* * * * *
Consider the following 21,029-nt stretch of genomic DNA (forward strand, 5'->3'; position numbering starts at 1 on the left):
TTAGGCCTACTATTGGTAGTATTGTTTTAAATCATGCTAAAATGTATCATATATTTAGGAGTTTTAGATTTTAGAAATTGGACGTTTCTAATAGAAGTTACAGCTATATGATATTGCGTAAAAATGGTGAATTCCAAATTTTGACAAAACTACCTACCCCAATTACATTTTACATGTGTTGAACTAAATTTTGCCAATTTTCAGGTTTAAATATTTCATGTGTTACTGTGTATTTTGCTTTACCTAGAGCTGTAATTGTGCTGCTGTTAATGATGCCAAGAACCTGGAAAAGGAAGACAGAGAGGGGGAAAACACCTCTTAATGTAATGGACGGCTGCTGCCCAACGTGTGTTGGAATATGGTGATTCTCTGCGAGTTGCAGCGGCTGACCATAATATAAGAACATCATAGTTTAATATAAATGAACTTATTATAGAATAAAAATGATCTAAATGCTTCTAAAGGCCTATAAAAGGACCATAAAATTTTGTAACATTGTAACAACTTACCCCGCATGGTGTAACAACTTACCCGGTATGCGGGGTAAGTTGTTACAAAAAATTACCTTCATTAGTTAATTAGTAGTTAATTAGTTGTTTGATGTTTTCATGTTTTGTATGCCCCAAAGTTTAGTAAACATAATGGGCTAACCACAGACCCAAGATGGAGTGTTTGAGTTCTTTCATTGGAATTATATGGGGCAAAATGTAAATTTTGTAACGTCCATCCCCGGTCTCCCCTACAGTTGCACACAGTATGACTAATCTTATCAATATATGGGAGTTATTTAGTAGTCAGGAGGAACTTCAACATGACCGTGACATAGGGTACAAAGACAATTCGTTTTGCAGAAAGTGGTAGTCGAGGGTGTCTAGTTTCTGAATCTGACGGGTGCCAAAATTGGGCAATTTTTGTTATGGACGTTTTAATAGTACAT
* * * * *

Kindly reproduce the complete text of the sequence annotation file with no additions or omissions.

Consider the following 21,029-nt stretch of genomic DNA (forward strand, 5'->3'; position numbering starts at 1 on the left):
TTAGGCCTACTATTGGTAGTATTGTTTTAAATCATGCTAAAATGTATCATATATTTAGGAGTTTTAGATTTTAGAAATTGGACGTTTCTAATAGAAGTTACAGCTATATGATATTGCGTAAAAATGGTGAATTCCAAATTTTGACAAAACTACCTACCCCAATTACATTTTACATGTGTTGAACTAAATTTTGCCAATTTTCAGGTTTAAATATTTCATGTGTTACTGTGTATTTTGCTTTACCTAGAGCTGTAATTGTGCTGCTGTTAATGATGCCAAGAACCTGGAAAAGGAAGACAGAGAGGGGGAAAACACCTCTTAATGTAATGGACGGCTGCTGCCCAACGTGTGTTGGAATATGGTGATTCTCTGCGAGTTGCAGCGGCTGACCATAATATAAGAACATCATAGTTTAATATAAATGAACTTATTATAGAATAAAAATGATCTAAATGCTTCTAAAGGCCTATAAAAGGACCATAAAATTTTGTAACATTGTAACAACTTACCCCGCATGGTGTAACAACTTACCCGGTATGCGGGGTAAGTTGTTACAAAAAATTACCTTCATTAGTTAATTAGTAGTTAATTAGTTGTTTGATGTTTTCATGTTTTGTATGCCCCAAAGTTTAGTAAACATAATGGGCTAACCACAGACCCAAGATGGAGTGTTTGAGTTCTTTCATTGGAATTATATGGGGCAAAATGTAAATTTTGTAACGTCCATCCCCGGTCTCCCCTACAGTTGCACACAGTATGACTAATCTTATCAATATATGGGAGTTATTTAGTAGTCAGGAGGAACTTCAACATGACCGTGACATAGGGTACAAAGACAATTCGTTTTGCAGAAAGTGGTAGTCGAGGGTGTCTAGTTTCTGAATCTGACGGGTGCCAAAATTGGGCAATTTTTGTTATGGACGTTTTAATAGTACAT